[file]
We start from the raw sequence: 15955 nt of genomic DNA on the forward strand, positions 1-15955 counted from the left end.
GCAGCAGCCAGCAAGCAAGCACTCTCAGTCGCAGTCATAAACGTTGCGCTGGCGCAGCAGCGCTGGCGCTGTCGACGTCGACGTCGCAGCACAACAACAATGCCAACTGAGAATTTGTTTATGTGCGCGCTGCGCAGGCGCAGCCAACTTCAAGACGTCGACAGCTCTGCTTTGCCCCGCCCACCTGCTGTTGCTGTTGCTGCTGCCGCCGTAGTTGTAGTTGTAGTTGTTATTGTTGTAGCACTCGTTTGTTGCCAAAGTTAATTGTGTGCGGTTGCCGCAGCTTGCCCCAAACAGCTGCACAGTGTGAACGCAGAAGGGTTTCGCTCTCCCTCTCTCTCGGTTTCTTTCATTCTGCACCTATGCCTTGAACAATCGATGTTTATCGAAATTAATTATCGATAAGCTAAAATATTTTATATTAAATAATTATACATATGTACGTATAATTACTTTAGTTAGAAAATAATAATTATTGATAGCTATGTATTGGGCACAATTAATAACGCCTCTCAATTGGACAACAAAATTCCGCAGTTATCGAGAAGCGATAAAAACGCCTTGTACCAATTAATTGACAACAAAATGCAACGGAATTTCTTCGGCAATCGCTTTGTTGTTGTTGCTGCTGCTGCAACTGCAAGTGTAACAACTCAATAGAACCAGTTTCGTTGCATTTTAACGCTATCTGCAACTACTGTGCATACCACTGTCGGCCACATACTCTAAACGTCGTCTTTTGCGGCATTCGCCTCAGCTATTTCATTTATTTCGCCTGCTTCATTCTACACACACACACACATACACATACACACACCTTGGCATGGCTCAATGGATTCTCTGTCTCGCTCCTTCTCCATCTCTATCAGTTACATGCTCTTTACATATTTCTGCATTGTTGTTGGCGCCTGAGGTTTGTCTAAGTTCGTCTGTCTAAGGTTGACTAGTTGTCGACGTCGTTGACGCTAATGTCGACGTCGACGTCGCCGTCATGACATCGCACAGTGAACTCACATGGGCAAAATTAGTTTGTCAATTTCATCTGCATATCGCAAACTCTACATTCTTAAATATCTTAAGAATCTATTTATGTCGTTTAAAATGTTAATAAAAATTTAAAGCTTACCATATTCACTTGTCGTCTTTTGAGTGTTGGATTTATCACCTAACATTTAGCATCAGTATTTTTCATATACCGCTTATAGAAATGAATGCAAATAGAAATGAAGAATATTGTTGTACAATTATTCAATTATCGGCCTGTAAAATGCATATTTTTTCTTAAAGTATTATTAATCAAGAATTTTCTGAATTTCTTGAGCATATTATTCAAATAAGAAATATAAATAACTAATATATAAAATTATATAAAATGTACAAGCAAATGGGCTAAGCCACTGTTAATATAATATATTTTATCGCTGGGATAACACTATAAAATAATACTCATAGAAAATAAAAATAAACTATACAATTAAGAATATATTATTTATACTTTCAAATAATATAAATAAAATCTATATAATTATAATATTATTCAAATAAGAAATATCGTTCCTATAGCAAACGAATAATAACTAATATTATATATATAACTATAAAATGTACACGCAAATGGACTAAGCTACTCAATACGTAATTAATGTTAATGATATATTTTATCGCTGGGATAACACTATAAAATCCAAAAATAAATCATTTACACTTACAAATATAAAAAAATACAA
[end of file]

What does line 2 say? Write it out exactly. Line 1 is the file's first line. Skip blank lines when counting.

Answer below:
GCAGCAGCCAGCAAGCAAGCACTCTCAGTCGCAGTCATAAACGTTGCGCTGGCGCAGCAGCGCTGGCGCTGTCGACGTCGACGTCGCAGCACAACAACAATGCCAACTGAGAATTTGTTTATGTGCGCGCTGCGCAGGCGCAGCCAACTTCAAGACGTCGACAGCTCTGCTTTGCCCCGCCCACCTGCTGTTGCTGTTGCTGCTGCCGCCGTAGTTGTAGTTGTAGTTGTTATTGTTGTAGCACTCGTTTGTTGCCAAAGTTAATTGTGTGCGGTTGCCGCAGCTTGCCCCAAACAGCTGCACAGTGTGAACGCAGAAGGGTTTCGCTCTCCCTCTCTCTCGGTTTCTTTCATTCTGCACCTATGCCTTGAACAATCGATGTTTATCGAAATTAATTATCGATAAGCTAAAATATTTTATATTAAATAATTATACATATGTACGTATAATTACTTTAGTTAGAAAATAATAATTATTGATAGCTATGTATTGGGCACAATTAATAACGCCTCTCAATTGGACAACAAAATTCCGCAGTTATCGAGAAGCGATAAAAACGCCTTGTACCAATTAATTGACAACAAAATGCAACGGAATTTCTTCGGCAATCGCTTTGTTGTTGTTGCTGCTGCTGCAACTGCAAGTGTAACAACTCAATAGAACCAGTTTCGTTGCATTTTAACGCTATCTGCAACTACTGTGCATACCACTGTCGGCCACATACTCTAAACGTCGTCTTTTGCGGCATTCGCCTCAGCTATTTCATTTATTTCGCCTGCTTCATTCTACACACACACACACATACACATACACACACCTTGGCATGGCTCAATGGATTCTCTGTCTCGCTCCTTCTCCATCTCTATCAGTTACATGCTCTTTACATATTTCTGCATTGTTGTTGGCGCCTGAGGTTTGTCTAAGTTCGTCTGTCTAAGGTTGACTAGTTGTCGACGTCGTTGACGCTAATGTCGACGTCGACGTCGCCGTCATGACATCGCACAGTGAACTCACATGGGCAAAATTAGTTTGTCAATTTCATCTGCATATCGCAAACTCTACATTCTTAAATATCTTAAGAATCTATTTATGTCGTTTAAAATGTTAATAAAAATTTAAAGCTTACCATATTCACTTGTCGTCTTTTGAGTGTTGGATTTATCACCTAACATTTAGCATCAGTATTTTTCATATACCGCTTATAGAAATGAATGCAAATAGAAATGAAGAATATTGTTGTACAATTATTCAATTATCGGCCTGTAAAATGCATATTTTTTCTTAAAGTATTATTAATCAAGAATTTTCTGAATTTCTTGAGCATATTATTCAAATAAGAAATATAAATAACTAATATATAAAATTATATAAAATGTACAAGCAAATGGGCTAAGCCACTGTTAATATAATATATTTTATCGCTGGGATAACACTATAAAATAATACTCATAGAAAATAAAAATAAACTATACAATTAAGAATATATTATTTATACTTTCAAATAATATAAATAAAATCTATATAATTATAATATTATTCAAATAAGAAATATCGTTCCTATAGCAAACGAATAATAACTAATATTATATATATAACTATAAAATGTACACGCAAATGGACTAAGCTACTCAATACGTAATTAATGTTAATGATATATTTTATCGCTGGGATAACACTATAAAATCCAAAAATAAATCATTTACACTTACAAATATAAAAAAATACAA